Hydrogen storage research Begins in CGG and U of E collaborationSeptember 23, 2022
The University of Edinburgh’s GeoEnergy research group and CGG are examining subsurface opportunities.
Multinational geoscience surveying services company CGG and the GeoEnergy research group from the University of Edinburgh have teamed up to pursue subsurface hydrogen storage in depleted gas fields.
H2 is expected to be a leading fuel in global decarbonization but storing it will require care and study.
Large-scale, affordable and reliable hydrogen storage options will be required if H2 is to become a viable alternative to fossil fuels such as natural gas. Many countries and regions are looking into opportunities to replace natural gas with H2 or at least create a blend of the two for domestic heating, manufacturing, industry and energy. That would require massive volumes, which means that storing it aboveground would be impractical.
Therefore, the new collaboration is looking into the possibility of repurposing depleted gas fields to fill this requirement.
Together they intend to model the heterogeneity of the subsurface geological reservoirs from the depleted gas fields. This will allow them to determine which among them are the most promising as potential hydrogen storage sites. They will also look into other possible strategies such as alternative cushion gases – such as carbon dioxide – for use in decreasing operational storage.
The hydrogen storage project could help to make H2 a feasible fossil fuel replacement in the region.
The project results are considered to be vital for the progress the energy industry and its regulators intend to make in the use of H2. Those outcomes will be central to their improved decision making for efficient and appropriate sites for storing H2 and for optimization strategies.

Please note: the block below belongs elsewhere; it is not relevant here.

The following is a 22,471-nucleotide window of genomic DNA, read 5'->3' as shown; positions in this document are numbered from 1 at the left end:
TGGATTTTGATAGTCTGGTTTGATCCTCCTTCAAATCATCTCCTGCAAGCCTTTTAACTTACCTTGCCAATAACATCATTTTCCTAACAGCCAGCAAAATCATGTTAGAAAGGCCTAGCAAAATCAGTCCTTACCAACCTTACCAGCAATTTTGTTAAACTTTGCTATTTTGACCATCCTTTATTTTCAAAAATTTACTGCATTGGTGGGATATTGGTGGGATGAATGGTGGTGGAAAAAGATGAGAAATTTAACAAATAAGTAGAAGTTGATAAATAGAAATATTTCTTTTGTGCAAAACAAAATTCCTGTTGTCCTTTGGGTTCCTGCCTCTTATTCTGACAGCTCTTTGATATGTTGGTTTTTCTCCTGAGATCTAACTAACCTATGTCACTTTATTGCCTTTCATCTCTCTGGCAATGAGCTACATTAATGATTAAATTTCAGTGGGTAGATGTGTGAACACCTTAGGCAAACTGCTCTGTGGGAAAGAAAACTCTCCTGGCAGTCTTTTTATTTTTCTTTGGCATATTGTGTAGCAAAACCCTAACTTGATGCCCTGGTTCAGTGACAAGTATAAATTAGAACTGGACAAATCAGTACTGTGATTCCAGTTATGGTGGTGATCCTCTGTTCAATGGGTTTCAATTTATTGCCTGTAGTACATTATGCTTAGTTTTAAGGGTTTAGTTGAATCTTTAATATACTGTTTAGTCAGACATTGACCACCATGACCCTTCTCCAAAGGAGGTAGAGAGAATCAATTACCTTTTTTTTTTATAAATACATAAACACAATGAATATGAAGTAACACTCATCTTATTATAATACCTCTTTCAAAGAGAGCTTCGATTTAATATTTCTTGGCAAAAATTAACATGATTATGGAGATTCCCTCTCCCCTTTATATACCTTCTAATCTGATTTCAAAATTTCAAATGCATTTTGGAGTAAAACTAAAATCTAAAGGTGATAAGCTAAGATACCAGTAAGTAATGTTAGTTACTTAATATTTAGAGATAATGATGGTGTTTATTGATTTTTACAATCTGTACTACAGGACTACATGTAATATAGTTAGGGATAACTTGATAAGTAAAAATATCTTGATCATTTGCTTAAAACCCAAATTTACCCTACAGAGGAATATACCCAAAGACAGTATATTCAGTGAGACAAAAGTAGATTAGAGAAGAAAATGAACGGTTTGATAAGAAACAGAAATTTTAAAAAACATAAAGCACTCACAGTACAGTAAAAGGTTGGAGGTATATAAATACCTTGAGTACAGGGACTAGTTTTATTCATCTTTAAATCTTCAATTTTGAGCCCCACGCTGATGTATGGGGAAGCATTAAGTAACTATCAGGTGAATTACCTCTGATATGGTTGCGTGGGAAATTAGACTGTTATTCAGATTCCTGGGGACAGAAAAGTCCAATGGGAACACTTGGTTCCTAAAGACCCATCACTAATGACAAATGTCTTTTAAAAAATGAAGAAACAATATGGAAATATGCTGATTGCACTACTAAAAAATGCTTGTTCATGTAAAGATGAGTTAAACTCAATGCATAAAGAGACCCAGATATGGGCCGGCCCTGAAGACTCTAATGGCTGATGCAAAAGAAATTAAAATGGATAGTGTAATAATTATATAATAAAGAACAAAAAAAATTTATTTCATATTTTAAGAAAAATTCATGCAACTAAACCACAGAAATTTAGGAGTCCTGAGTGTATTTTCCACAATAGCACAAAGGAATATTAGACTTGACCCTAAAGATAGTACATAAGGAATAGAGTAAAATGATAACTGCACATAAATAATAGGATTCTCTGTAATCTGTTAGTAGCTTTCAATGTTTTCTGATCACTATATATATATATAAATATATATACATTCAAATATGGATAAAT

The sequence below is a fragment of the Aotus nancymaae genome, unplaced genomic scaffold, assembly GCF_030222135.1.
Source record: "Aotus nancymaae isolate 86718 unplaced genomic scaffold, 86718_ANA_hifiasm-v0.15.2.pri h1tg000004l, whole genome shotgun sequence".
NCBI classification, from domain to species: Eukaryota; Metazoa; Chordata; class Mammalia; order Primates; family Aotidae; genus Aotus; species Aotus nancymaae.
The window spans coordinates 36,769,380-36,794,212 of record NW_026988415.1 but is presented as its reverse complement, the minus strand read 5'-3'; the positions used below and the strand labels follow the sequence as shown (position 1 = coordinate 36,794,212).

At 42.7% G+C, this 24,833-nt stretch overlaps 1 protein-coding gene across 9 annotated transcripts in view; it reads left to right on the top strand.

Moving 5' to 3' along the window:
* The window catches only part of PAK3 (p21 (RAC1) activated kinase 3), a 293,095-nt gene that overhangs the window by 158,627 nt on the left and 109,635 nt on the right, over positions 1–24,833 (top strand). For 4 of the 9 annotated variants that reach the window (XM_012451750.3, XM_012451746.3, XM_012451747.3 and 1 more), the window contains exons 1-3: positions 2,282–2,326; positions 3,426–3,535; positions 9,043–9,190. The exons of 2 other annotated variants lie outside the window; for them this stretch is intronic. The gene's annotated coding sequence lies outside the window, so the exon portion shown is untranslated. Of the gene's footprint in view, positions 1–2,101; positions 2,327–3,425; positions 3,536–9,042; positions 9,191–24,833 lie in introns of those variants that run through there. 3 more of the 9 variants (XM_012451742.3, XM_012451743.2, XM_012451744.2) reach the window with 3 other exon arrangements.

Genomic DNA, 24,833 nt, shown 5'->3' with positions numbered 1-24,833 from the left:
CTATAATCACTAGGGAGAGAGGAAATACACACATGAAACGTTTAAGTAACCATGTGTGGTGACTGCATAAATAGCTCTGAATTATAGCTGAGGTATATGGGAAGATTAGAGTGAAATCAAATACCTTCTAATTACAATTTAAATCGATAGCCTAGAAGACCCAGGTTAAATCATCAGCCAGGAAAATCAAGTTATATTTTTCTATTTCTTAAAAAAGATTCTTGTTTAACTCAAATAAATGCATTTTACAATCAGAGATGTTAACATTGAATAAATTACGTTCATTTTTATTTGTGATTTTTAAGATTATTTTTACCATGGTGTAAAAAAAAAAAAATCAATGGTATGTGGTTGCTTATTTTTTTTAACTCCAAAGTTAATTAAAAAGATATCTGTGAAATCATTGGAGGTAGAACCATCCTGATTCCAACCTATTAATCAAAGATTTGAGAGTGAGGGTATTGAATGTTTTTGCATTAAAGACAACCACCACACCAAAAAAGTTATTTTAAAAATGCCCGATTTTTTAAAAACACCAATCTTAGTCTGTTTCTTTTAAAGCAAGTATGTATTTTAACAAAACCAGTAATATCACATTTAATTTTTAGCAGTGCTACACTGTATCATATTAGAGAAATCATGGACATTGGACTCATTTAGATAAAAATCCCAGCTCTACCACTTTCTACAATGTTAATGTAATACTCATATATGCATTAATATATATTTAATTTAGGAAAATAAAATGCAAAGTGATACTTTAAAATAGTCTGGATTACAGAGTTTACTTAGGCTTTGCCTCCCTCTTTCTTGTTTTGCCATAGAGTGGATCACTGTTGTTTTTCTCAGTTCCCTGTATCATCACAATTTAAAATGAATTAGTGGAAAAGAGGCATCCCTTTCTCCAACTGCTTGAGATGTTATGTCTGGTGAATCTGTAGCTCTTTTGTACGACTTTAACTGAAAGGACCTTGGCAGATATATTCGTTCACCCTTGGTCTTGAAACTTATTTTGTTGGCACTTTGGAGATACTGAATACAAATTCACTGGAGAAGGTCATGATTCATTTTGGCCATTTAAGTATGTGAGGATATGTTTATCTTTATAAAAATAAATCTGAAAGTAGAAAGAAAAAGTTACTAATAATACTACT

The CCS & Energy Storage group from CGG has been working closely with the GeoEnergy research group from the University of Edinburgh for more than four years. They have worked as advisors to the UK Hydrogen Storage in Porous Media (HyStorPor) research project, of which they are currently the leaders. They have also been supervisors of MSc dissertation students and have collaborated in a number of different projects focused on storing H2.
“Our participation in this important research project will draw on CGG’s geoscience expertise and technology leadership and demonstrates our commitment to working with research partners such as the University of Edinburgh to develop the knowledge and solutions that will best support the energy transition,” said CGG VP of Energy Transition & Environment Dave Priestley.
“Specifically, we are keen to leverage our long-standing expertise in subsurface storage evaluation, reservoir modelling, engineering, instrumentation and monitoring to support the global effort to better understand the role that hydrogen can play in the future energy mix required to meet net-zero targets,” added Priestley.